The Courier News from Blytheville, Arkansas on November 23, 1949 · Page 1
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The Courier News from Blytheville, Arkansas · Page 1

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Wednesday, November 23, 1949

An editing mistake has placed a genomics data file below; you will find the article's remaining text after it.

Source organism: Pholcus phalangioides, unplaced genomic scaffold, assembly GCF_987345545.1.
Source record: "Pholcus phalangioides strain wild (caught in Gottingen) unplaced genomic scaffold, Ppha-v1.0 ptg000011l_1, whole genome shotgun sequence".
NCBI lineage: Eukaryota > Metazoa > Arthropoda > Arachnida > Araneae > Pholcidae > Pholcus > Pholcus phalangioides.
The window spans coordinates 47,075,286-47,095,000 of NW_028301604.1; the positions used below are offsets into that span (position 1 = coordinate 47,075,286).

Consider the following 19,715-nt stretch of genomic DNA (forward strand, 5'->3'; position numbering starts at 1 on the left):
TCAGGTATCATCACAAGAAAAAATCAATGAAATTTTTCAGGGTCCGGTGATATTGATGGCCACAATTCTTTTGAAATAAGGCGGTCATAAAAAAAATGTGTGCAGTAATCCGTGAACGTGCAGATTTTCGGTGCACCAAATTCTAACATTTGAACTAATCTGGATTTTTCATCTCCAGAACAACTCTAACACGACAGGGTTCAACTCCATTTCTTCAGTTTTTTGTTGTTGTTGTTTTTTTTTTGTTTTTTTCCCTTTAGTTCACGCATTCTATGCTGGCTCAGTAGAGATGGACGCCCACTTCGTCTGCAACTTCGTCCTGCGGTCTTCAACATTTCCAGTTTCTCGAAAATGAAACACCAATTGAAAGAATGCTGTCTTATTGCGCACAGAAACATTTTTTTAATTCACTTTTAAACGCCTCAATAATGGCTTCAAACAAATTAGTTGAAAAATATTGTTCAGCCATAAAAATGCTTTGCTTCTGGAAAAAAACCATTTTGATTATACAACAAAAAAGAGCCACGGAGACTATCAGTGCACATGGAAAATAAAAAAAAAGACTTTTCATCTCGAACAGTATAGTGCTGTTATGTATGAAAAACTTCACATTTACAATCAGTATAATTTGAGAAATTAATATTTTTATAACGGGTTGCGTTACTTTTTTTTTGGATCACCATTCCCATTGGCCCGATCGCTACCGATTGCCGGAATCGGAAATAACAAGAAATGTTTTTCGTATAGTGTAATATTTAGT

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BLYTHEVILLE COURIER NEWS VOL. XLV—NO. 208 Blythevllle Dally Newi Blythevllle Courier Elytheville HcraJd Mississippi Valley Leader THE DOMINANT NEWSPAPER OF NOBTHEASTARKAN3AS AMD SOUTHEAST MISSOUR! wj^'r V f i , ^'^,, f BLYTHEVILLE, ARKANSAS, WEDNESDAY, NOVEMBERS .FOURTEEN PAGES Blytheville Wins High Rating as TradeCenter (Special lo tlie Courier Ne*s> NEW YORK, Nov. 23.-How much does the average Blythevllle resident spend each year? Where does he spend It^and for what? Answers to these questions, contained In the current copyrighted Sales Management survey, point to a higher standard of living in Blythe- ,'ille than in most of the cities of the country. —+ Kxpendllures In Hie local retail stores totaled $27,796,000 In 1948. This is equivalent to spentllnr at Ihe rate of $i,S6fl per person, as compared with the United Slate« average of $891. In the West South Central States ,)er capita spending was $160 and, n Arkansas, $011. Pood purchases, a principal Index of living standards, accounted for :he largest part of each dollar spent in Blytheville. Tlie food bill was $3,148,000, amounting to $177 per person compared with the average NEW VOHK, Kov. 23. W -Rus- gMf ^K^** ^ Nationalists Get Brush by Russia Vishlnsky Says Reds Will Not Recognize Chiang Men in U.N. —Courier News Photo WATCHFUL WAITING—As little Jane Terry bows her head in Thanksgiving prayer, brother Mike lets his eyes stray toward what is really on Ins mind. That platter full of gobbler probably Is as much on Jane's mind but she conceals her eagerness while Mike mentally measures the first slice of white meat. Thej are the children of Mr. and Mrs. James Terry. 102U Walnut. Cousins of the Ihird parly in the picture will be making appearances on tables throughout the city tomorrow. City Seeks VHQ Title $68,000 Pledged *For New Church First Methodists To Continue Drive To Build Sanctuary More than $08.000 has been received in cash and pledges in the First Methodist Church drive for funds for the new sanctuary, it was disclosed today by the Rev. Roy I. Bagley, pastor, and Harvey Morris, treasurer of the special building fund The campaign was launched early this month with 5165.000 as the goal _nnd present plants call-for completion of i'Jic4dvlvo befo;, CV rlsl mas. Contract Tor the structure has bsen awarded to Ben White and Sons, contractors. The Rev. Mr. Bagley said that efforts are being made to contact each ot the 451 families represented in the church's membership and that more than half of the calls are yet to be made. The next meeting ,of the campaign steering committee will be neld early In December he said after he returns from church conferences to [•-. held next week In fJS Philadelphia '" Pastor lo Attend Conference • The Rev. and Mrs. Bagley will leave tomorrow afternoon to attend the annual meeting ol Methodism's Conference Directors of Evangel- -sm. The Rev. Mr. Bagley Is director for the Norlh Arkansas Conference of the Methodist Church and .nine district directors from Arkansas will attend. Making the trip by automobile with the Rev. and Mrs. Bagley will be the Rev. J. J. Decker of Rector, the Rev. Alfred Knox of Tucker- .nan, nnd the Rev. E. J. Holilleld of Helena They plan to return early in December. While In Philadelphia, the delegates to the conference will participate in a United Evangelistic Advance In 300 Methodist churches in the Philadelphia area. Blsliop Fred P. Corson will be the director, and fctnc Rev. Harry L. Williams ol IWaslivilie, Tenn., will assist him. The Her. Liiua Harrison, pastor ol the Lake Street Methodist Church, will til] the First Methodist pulpit next Sunday morning iii t.ie absence of the Rev. Mr. Bagley, rfis *ermon topic will be: Religion: Sacred cr Secular. The First Methodist Youth Fellowship will be in charge of the service Sunday night Pre-Thanksqiving Assembly Planned For Adult Pupils A pre-Thanksgiving assembly ot approximately 500 persons enrolled in the Adult Education Program will be held at 7:30 tonight In the Blythevllle High School Auditorium. Theme of the program will be ^education and its effect on the Business v.-orld. Speakers and their to" cs •'•.11 include Superintendent of Schools W. B Nicholson, on school problems: E. N. Shivley commander of Dud Cason American Legion Post, veterans organizations and activities; and Oscar Fcndlcr, Blythevllle attorney, effect of education on business. The Adult Education Program Includes classes for both veterans and non-veterans. Nineteen courses are being given at present. C. W. Sisler is the chlel instructor. The classes are self-sustaining and are under the supervision of the Blythe- vllle school board and supcrinten- diit of schools. Tonight's assembly will be open to the public. Negro class members and Victors will be seated in the auditorium balcony. »nrt whites will occupy Ihe main floor scats. Deed to Mean Revenue Boost For Blytheville The City of Blytheville is applying for title .to 220 buildings at the former Army air field here anil the approximately §51,GOO in yearly rentals that go with them. Added to the potential income from oilier rentals already received and held by the city, this 551,600 may boost the annual revenues from the air base past the S100,000-a-year mark, , ' .During the past fiscal year, which ended March 31. the city received $49,87.4.43 in .rentals from land and (^'.lUangs; 'iills Wits extrusive u. the housing quarters buildings, rentals from which went to the federal government. Although the city has had control of these buildings for the p?.st three years, the, federal government had held them "in reserve" and has been receiving rvenues from them. These buildings include Hie 213 dwelling units in the Veterans Housing; Quarters. Ibree dormitory nulls, a recreation center, a mess hall linihlln., ihc ailmlnis- trallon building mill a maiiile- nancR shop. Application for title to the buildings is' being made under the Independent Offices Appropriation Act -passed during tlie closing days of the recently-adpurncrt session of the 81st Congress. This act modifies the Lanhnm Act, pnsed by the 76th Congress, nnd allows municipalities to obtain title to such war-built property. At a called meeting yesterday alt- ernoon. the City Council aclop'ted a resolution approving this modification o fthe Lanham Act. Thi? approval U required ot each municipality as a step toward obtaining title to such properly. Tlie Lanham Act formerly required' dismantling of such structures when the federal government's use for them ended. The Independent Offices Appropriation Act changed this requirement to permit the title transfer. Piling of an application form signed by Mayor Doyle Henderson and n legal opinion by City Attorney Percy A. Wright are about all that remain to be done to complete the paperwork required of the city. Means Revenue for City Application for the title will be filed with tlie regional office of the Public Housing Administration at Fort Worth, Texas. Formal approval of the transfer of title is not expected to take long. Aside from the fact that the city will then receive revenue from rental of these buildings instead of the led- eral government, no changes are scheduled at present. "Things will be run pretty much as they are now," Mr. Wright «aii yesterday. The legal opinion by Mr. Wrigh will merely attest that the city 1, eligible to obtain title to the buildings and that the proper steps have been taken In application lor It. Under the present set-up, the city is allowed only sufficient revenue to cover maintenance of these 213 buildings. All of the buildings involved are currently in use. Two of the three dormitory units arc at present being used for storage. Rentals from the dwelling units in the Veterans Housing Quarters and other structures in that area now total from $4,200 to $4.400 per month, according to E. A. Rice, manager of the project. Dud Cason Post 24 of the American Legion has been operating the housing quarters for the city. «« Families on Project A tola! of 220 families now reside In housing quarters, Mr. Rice .;aid. All tlie dwelling units have been Denfeld Ouster To Go Unprobed House Committee Head Says Service Row Inquiry Ended WASHINGTON, Nov. 23. (fi'l— Th reasons for removal of Admiral Loui E. Denfeld as chief of Naval opera lions will not be probed bv thi House Armed Services Committee Chairman Vinson (D-Ga) so told newsmen today. Denfcld's removal followed th'i committee's recent investigation o: national defense policies whicl brought Into sharp tocus differences of opinion among Navy.. Army ant Air F'orce leaders. The admiral, a "star" witness, criticized defense policies. His removal was requcstct by Secretary of the Navy Matthews As far as he Is concerned, Vinson said, there will be no more hear ings In the armed services squabbh despite requests of some coinmitteL members for a .Congressional airing of the Denfdld ouster. These committee members clalmec the committee was assured by Sec- rotary of Defense Louis Johrsoi that no witness from tlie armed services would be penalized for frcelj expressing his views. Denfeld's re rnoval to another post, they said will considerable heat at the' time, wa: a violation or this assurance and ar indication that Denfeld was demoted "because he talked." Chairman Vinson himself salt Oct. 28 that Denfold had been mad< to "walk the plank" because of hi: testimony. At that time. Vinsor said the committee would look into the ouster when Congress recoi vened. Vinson's committee is due to make a formal report to Congress early next year on its study of the defense row. That, said Vinson, wil be die end of the episode so fai as he u concerned. Seal Sales Total Reaches $1,042 Within Two Days A tctal of 41.042.75 has been con tributcd to the Mississippi County Tuberculosis Association after tai days of personal solicitation, tin initial phase of (he annual Christ mas Seal sales Mrs. C. o. Redman, execiiUv. secretary, said it is hoped that Ih personal solicitation will be com plcted this week. Many of the volunteer workers have cards out that are expected to be returned to the office today, she said. Courier News Staff To Get Holiday, Too ^ The Courier News will forego publication tomorrow lo give em- ployes a Thanksgiving holiday, along with O ii, cr Dus j ncss firms m the city. Publication will be resumed Friday. SINGLE COPIES FIVE CENTS sla's Andrei Y. vfshinsky announced today Russia no longer recognizes the Chinese Nationalist delegation as the spokesman for China in the United Nations. This means that the Soviet Union will not consider the Ching Kai- shek regime as a proper member of the Scrurity Council, where China shares tho right of veto with the other big powers—Russia, the United States, Britain and France. Recently Yugoslavia was electetl to the Security Council, over Russian protests, but Yugoslavia will not share tlie right of veto when it takes its seat In January. The Soviet Union previously broke diplomatic relations with the Chiang regime and accorded recognition to the Communist regime at Pelping. Vishlnsky. Soviet foreign minister, told the United Nations assembly he fully supports last, week's message from the Chinese Reds saying the present Chinese U. N. delegation cannot speak for China "We will not regard the Kuo- mlntang delation" as representatives of China, Vishlnsky said. He made his announcement ai the beginning of a speech on atomic control. Effect Vast The Soviet minister's announcement may have n far-reaching effect on big power consultations as far as the world organization is concerned. The assembly is debating a resolution calling for continuation of private atomic talks among Canada and the five big powers. Vishinsky's statement also appeared to make useless a recent big power agreement for" advance consultations on Security Council problems to see if they could reduce the number of vetoes. Russia has used the veto 41 times. Any formal move lo oust the Chinese Nationalist delegation to the assembly probably would come later this week when the assembly's 59-natlon political committee takes up a Chinese charge that Russia Is aiding the Chinese Retls. Under the U. N. rules, each of the world organization's hodies settles any controversies over its own membership. Thus, the assembly and the Security Council might, b c called upon lo decide sepnrately on the Chinese representation issue The decision, however, is likely to be th same since the Soviet bloc is in minority in both bodies. Western delcgales had hoped to avoid a showdown on the Chinese recognition issue at this session but they are ready to stick with the Na- rented, he said, and there is still a waiting list. Acquisition of the title to these building will complete steps toward lull control of the air bafe that began In July, 1947, when the War Assets Administration first declared the former Army field surplus. In that month, the city applied for ana iccelvert an outright grant to all runways and airport facilities. On i-eb 2, 1348. (he city received a grant from the WAA and Civil Aeronautics Administration giving It the remainder or the air base property with the exception of the hon.iipg quarters area. The deed to the air base properly was received by the city Feb. 10 of this year. Prior to receipt ot the deed, the rtiy had opersted the air base under an Interim, permit. tain r were said by their spokesme U.S. Without Answer To Query on Vogeler BUDAPEST. Hungary, Nov. 23- gao said today it i,as received no an- iver yet from Hungarian authorities on its request to talk with Robert Vogcler of New York, who was jailed on charges of espionnKc and sabaloge. Vogeler, 38, is an assistant vice- president of the Internationa] Telephone and Telegraph Co. and its Eastern representative. Blytheville residents were able to ndulge more amply In food because if the larger incomes received by them. Their average earnings, determined by dividing their total net income of $15,535,000 by the population, came to $873 per person last year, comparing favorably with the $785 per capita Income In Arkansas as a whole. Merchants Serve I«irge Area Tlie fact that retail sales were greater than earnings indicates that Blytheville Is the center of a large trading area. An examination of oilier significant business factors bears out the Indication that Btylhevllle is a quality market. Local sales of general merchandise reached $3,035.000, tak- ii.g 14 cents of each retail dollar spent, against 13 cents of the dollar elsewhere. Drug store sales amounted to $830.000 or two cents of eacr dollar spent. Sales of furniture household equipment and radios were $2,303,000, accounting for another nine cents. Churches Plan Union Service For Tomorrow The open Road Toward the Future will be the topic of Dr. Alfred Vise's address tomorrow as h ( speaks at the union Thanksgiving Services, sponsored by the Blythe- vilie Ministerial Alliance, at 0-30 al the First Methodist 'church. Tlie Church services will feature participation by practically every denomination in Dlythevllle, will music, under the direction of Mrs J. Wilson Henry, by the First Methodist Church Choir. The Rev. Roy i. Bagley. pastor of Ihe host church, said this morning that a nursery win bc in operation during the services with Mrs Mary Johnson In charge. A joint meeting of civic clubs today, church services at the Lutheran Church tonight, the football game tomorrow, and the Jay- cee-sponsoled Thanksgiving dance are other special activities for the holiday. Fire Damages Cotton On Truck En Route To Gin in Blytheville M SS.SK^r^ re^rra=,o^ of & Both flm II,,H A 01 , cotton being hauled to a gin her ,te « • ,°" 'L C , d .^ .'"J!. 1 * M - thh morning on East Main Street . Fire Chief Roy Head stated that ,_ , , -j ...i-.. .iin^uoiiicii rim Lsiimi Koy Head stated Min «ro. 0 ,,w" Sld M r "V- hte " Ue5tl ° n of abmlt two bales of loose couono wUh no "clIon C im r Se , ^^ bUt ^ i""*' bCCat " C ' B ' lllCtl whlle tn ' NUN 110 action imminent (n*i*\f ~.n~ ~~ ._ , . fruck was en roule to a gin. Th blaze was believed to have boci caused by a cigarette thrown from the cab of the truck. The bed o the track and a 'small part or thi cotton were damaged, he said Chief Head reported that Ln->iYrtrc.o i, mmparv Nov 91 i — --i'"<n-n vimi, L*M MY-T h e united States legation . arms wcrc amw <= r ed yesterday nf- said today H „„ revived ' n f' l°" t' m °?"'. ""I L c . .".» h °™ of Tom , Xcnos at 526 Chlckasawba where kerosene hot water heater becam overheated. Another alarm was answered ycs tetiday to the 1900 block on Wes Rose where a short circuit In th wiring of a pick-up truck owned bj John Hannon caused conslderanlr damage to the motor and cab o: the truck. Santa Makes Thanksgiving Call On Little Boy III of Leukemia Santa Clans came lor Thanksgiving at the J. L,. Thomas Home at 2232 Kenwood Drive, where their two-year old son, Douglas, Is ill of incurable leukemia. On Monday night a caller Identifying himself as Santa Claus left a calling card In form of a box brimmed with toys and foodstuffs including a turkey for what probably will be the boy's !ast Thanksgiving He returned last night with two completely mechanical cars for Douglas, but still didn't give his name. Mrs. Thomas, echoing her first reaction when gifts and cash donations started pouring in from sympathetic friends wanting lo help in efforts to keep the child as happy as possible, stated again that people arc "so good when you need them." She reported last night that $293 In cash had been sent to the child with the largest donations coming from four church groups—the Church of Christ, First Methodist First Baptist and the Gosiiell Methodist Church. night the Order of the Eastern star collected 13025 to b« added to the funds, bringing a total to S32353 Early today four high schoo students with a blue cut glass fruit bowl laden with trujts and nut.' adtied to the gifts. Biythevlllc business men In a tnu. Thanksgiving spirit are larzely responsible for the scores of toys the boy has received. The toys include a pedal car, electric train, trailers tractors, station wagons,' and everything a boy could wish for, even a white Spit,?, puppy. Mrs. Thomas said the one man, not being content with soliciting toj shops for gifts and street collections to raise funds (or toys, brought the toys, took most of the day off to assemble them, and returned In the evening to see that they were in perfect working order. The Thomas' arc trying to locate a Christmas tree today so they can have It lighted lor the child with his toys His mother said he ha..shown tittle spirit this week, an< that even though the toys Inspire his Interest he Isn't strong enough to show much enthusiasm. She reports that he Is getting weaker and thinner and because of that they're completing the early Chhblinas plant. Competition is Keen For School Bands; Interest Rate Low American Consul Told Leave China Angus Ward is Freed By Chinese Reds and Ordered Out of Country WASHINGTON, Nov. 23—<fl>)— Angus Ward, the American consul general at Mukden, has been released from Jail by the Chinese Communists and ordered out of the country. The Communists also released four consulate aides who were Jailed wllh Ward Oct. 24 on what the State Department announced today that ft had received word of the releases from Ward himself. It was the first direct word from the consul general in n month. In winding up what' the Department has denounced as the "barbaric" treatment of Ward, the Communists gave him a trial before a "people's court." This court found them all guilty and meted out varying prison sentences. Then the sentences were commuted to deportation. Ward. 5(i-ycar-old veteran diplomat, made his report In a telephone conversation with American Consul General O. Edmund clubb at Pel- ping, clubb rushed the Informalion to Washington. Others O.K. Ward said that the other four men and he were "up and about." The Stale Department instructed Clubb to tell ward "that he and his enlire staff are to depart from Mukden forthwith." The four jailed with Ward were Ralph Reliberg, of Rochester, N.Y., a foreign service clerk; Sliiro Tatsumi, a mechanic; and two European employees of the consulate, Franco Cicogna and Alfred Klrstan. RehbciK and Tatsuml are American citizens• in Rochester, N.Y., Mrs. Edward J. Hehberg, .mother of ilchberg, greeted the news with "Isn't It just wonderful." Her first word of her son's release came in a telephone call from the Stale Department. There was no explanation here as to what kind ol transportation from Mukden might be given the staff. On previous occasions the Communists had promised to take tlie consulate personnel out of Mukden but never made good their promises. American officials had hopefully looked for some "break" in the case since Secretary of Stale Acheson's move last week for concerted pressure by 30 nations on the Communists. Achcson asked the 30 nations to express their concern to the Chinese Communists. Joe Hardin Begins Second Term as He'a*d Of State Farm Bureau MTTLE ROCK, Nov. 23—(;]>)— Joe C. Ilardln of Grady today begins his second term as president of the Arkansas Farm Bureau Federation. He was reelected by delegates here who closed their 1049 convention last night after adopting 75 resolutions. Walter D. May, Jr., of Marlon, was chosen vice president. • Hayti Youth Questioned in Hit-Run Death CARUTHERSVILLF., Mo., Nov. 23 —Jame.s Rushing, 17, ol Hayll, Mo., today was being held tor questioning In connection with the hit-and- run accident In which Dan Cuin- mlngs, 34, of Savannah, Term., was killed Instintly west of Warden Sunday night. An Inquest was held by Pemiscot County Coroner James A. Osburn and the hotly Identified from papers Jound on it. Mr. Osburn said the body had been left unrecognizable by Ihe Impact ol the accident. No charges have been filed against Rushing yet as the Investigation is sill! underway, state Trooper II. F. Hlckham said. Mr. Cummlngs was residing on the Frank Petty farm at the time of his death and had ben picking'cot- ton near Warden. German .Funeral Home In Hayti has the body. Funeral arrangements have not been completed. Mr. Cummings Is survived by his mother, Mrs. Emma Curnmints of Savannah. New York Stocks 1:30 p.m. Quolatloi AT&T Amer Tobacco Anaconda Copper Beth Steel Chrysler Gen Electric .....'.'.'. Cen Motors Montgomery Ward . N Y Central Int Harvester National Distillers ! Republic Steel Radio Socony Vacuum J C Penney Standard of N .; Tcxis C- rp Sears Roebuck 146 1-2 23 I-4 28 7-8 30 3-8 Cl 5-8 40 I-8 67 I-8 52 7-8 10 3-8 27 3-4 21 7-8 23 12-7-8 16 53 1-4 C8 7-8 62 1-8 42 New York Cotton Open High Low 1:30 Dec 2987 29W 2987 2900 Mch 29D3 2098 2992 ^995 May J99I Jang 2SM 2930 July 25G3 20:17 Cfim 29(i'J °ct- 2803 2807 2799 26001 Blytheville Board Lets Contract for Big Issue Directors of the Blytheville Special School District yesterday sold a ?'150,000 bond issue at an interest rate highly advantageous lo the district, members said after awarding a contrcat to three firms who submitted a joint bid. + The three [inns offered to pay par pins n $637.47 premium for 25- year bonds with a net average Interest rate of 2.592488 per cent year. The low bid was submitteilly Jointly by the First Southwest Company of Dallas, Tex.; Merrill, Lynch, Pierce, Fenner & Beane of New York and Memphis; and J. M. Daln a. Company of Minneapolis, Minn. Tlie Minnesota bond firm recently purchased a large block of Arkansas highway bonds offered by the state nnd in turn sold parb ot the Issue to the State of Minnesota. Five other firms submited sealed bids to the school board, which H. Clark or crlttenden; Ralph Hudson, Boone; U. L,. McGlll, Polnsctt; Wllnv iniifxt «u KVniir i c W «""-•*•-s wpiinuii iiujn me lauio S. jJSnf-B.^^^nn 0 : T^isS. f ' rm <" T ° WIU " Ml *"* . . , - dolph; j. C. Jones, Pope; Leon Car- ot^ansas, and Fred aBIa^ h .^2 Znc?^conStSn f first units of a new high school H'^'tisSueV-T" torTwEXa^r-mo-kf to y pc l :m,t D c 5 o'u, fesTv^Lr,^' i™ 6 ™™* «° <>»'- "Uildings * to permit counties to vote for local MIO dlstrirf l-nn.,1 !.-,,,„„ ,.,!-_ ,-,_ , . . . ... VI1U Uiaii 14.1. road taxes. The Federation will sponsor a drive for adoption of the proposal. Two Men Now Claim Control Of Tiny Panama PANAMA, Nov. 23. M 1 )—Two mcii claimed the presidency of Panama lod'ly alter ft wild night of rioting In 'which one child was killed and 11 wounded. Police gunfire smashed a near- revolt as Dr. Daniel Chanls. Jr., forml to resign as president Sunday In a national police coup—led thousands of supports In a march on the presidential palace In an attempt to regain power. Inside the palace behind police guards was Roberto Chlarl, former vice president who was sworn In as president after Chanls bowed to a police iiltlmatum and resigned. He insisted he would sit tight and remain president. National police, who arc Panama's only armed force, dispersed the-marchers with mnchlnegun bul- lels, rifle fire nnd tear gas. The demonstrators had rallied behind Chanls as he dramatically strode Into a session of the national assembly and declared: "I withdraw my resignation." He flung the letter to the floor and insisted he 51111 was Ihe constitutional president of Panama. The 58-yc.ir-olcl surgeon-politician who had served as president only four months until he was justed by police chief Col. Jose Rcmon, then led a crowd of demonstrators that grew to thousands as they passed through the streets. moling Hi-din Tn Cathedral Plaza, a block from the presidential palace, helmeted police opened (Ire. Foi two hours rioting flared Jt. a hot pitch. Six buses were overturned. Windows of fashki able shops were smashed and looting broke out. As dawn appeared Remon's national police appeared to be in full control of the city. Rcmon. Panama's new "strong man.' wa> the central figure In the latest political crisis. Chants tried to fire him, along with two deputy polir-: ?nlefs. last Saturday on rhnrfccr mat they were Involved In Illegal business monopolies. Instead of resigning, Remon surrounded the [ire.si'cntlal palace with armed police nnd said the shooting would s'.art unless Chanls himself resigned Weather Arkansas forecast: Partly cloudy this afternoon, tonight and Thursday and warmer this afternoon and tonight. Missouri forecast: Fair southwest and partly cloudy north and oast portion. 1 ; tonight and Thursday: cooler northeast and extreme east Thursday; low tonight 30 northeast to 40 sonthwc.it; high Thursday 50 northeast to 70 southwest. Minimum this morning—24. Maximum yesterday—50. Sunset today—):52. Sunrise tomorrow—6:42. Precipitation 24 hours to 7 am. today—none. Total since Jan. 1—5064. Mean temperature rmidway between high and low)—37. Normal mean tor November—50.2 Soybeans Open High Low Close Dec S26'i 22C-\ 225'i J26'i Mi'h 228-\ 229'i 228 229'i May 227W 237!i 226!i 327 d the contract, subject to nn ap- roving opinion from the Littls Proceeds from the bond Issue will $300,000 For High School Approximately $300,000 of the proceeds 'from the bond sale will be used for the high school build- Ing program, with another $50,000 to be set aside to equip the build- Ing. The remainder of approximately $100.000 will be used to improve other buildings in the district's system, which now Includes 16 ichool units. Tho board In other action yesterday alternon set Friday, Dec- itnbrr 2, as the date for a special irsslin to ; feo hold. in.the llb>tv;y. Members of the Blythevllle Chamber of Commerce's Education Committee, presidents of the Parent Teacher Association units and other interested citizens will be In- % vltcd to meet with the board and submit their views in connection with the school's building program. Max B. Reid, president ol ths hoard, said that the directors and administrative officials of the school system realize that the funds available for new construction are inadequate and that every effort is being made to stretch the available dollars to give the system the greatest possible benefits from the bond issue, which is the maximum the district under Arkansas, laws can Issue at. this time. "We realize that we cannot do all of the things that we would like to do at this time in planning our building program," Mr. Reid said. "With these limitations in mind, we started planning on the theory that we would go as far as possible with the proceeds from the $450,000 bond Issue and add to tho program later when more money Is available." The tentative plans for the high whool call for an auditorium, library, cafeteria and about 25 classrooms on tho site between Eighth and Tenth streets and north of present campus to the Cotton Belt right-of-way. Hanker Commends Board U. S. Branson, the architect, was Instructed i>y board members to prepare the Dlans which eventually would call tor about twice the floor space provided In the first unit and permit the building of later additions In conformity with the original pi,in. Listed for later construction are a field house, home economics building with a kitchen and a second cafeteria, and another 20 or mor.; classrooms. The overall plans call for erection of the main building around a court. J. C. Lancaster, vice president of See BONDS on Tayc H Kiwanians to Get Toys for Needy Children Friday Freeman Robinson, chairman of the Kiwanls Club's Underprivileged Children's Christmas Party com- iniltec. said today that a group of Kiwanians will make a house-to- house canvass of Blytheville Friday afternoon to solicit toys and other articles suitable for gifts. Mr. Robinson stated that a sound truck will be used In making the canvass and asked that all parents that have toys to have them reaciv by Friday. The toys may be left on front porches so that they may be seen from the street, Mr. Robinson said. N, 0. Cotton Open High Low 1:30 Dec. . .,,.., 2S83 2985 2981 2983 Mch 2990 2994 29S9 2991 May 2987 2992 2987 2989 July 2958 2960 2933 2955 Oct 3S04 38C8 2900 2802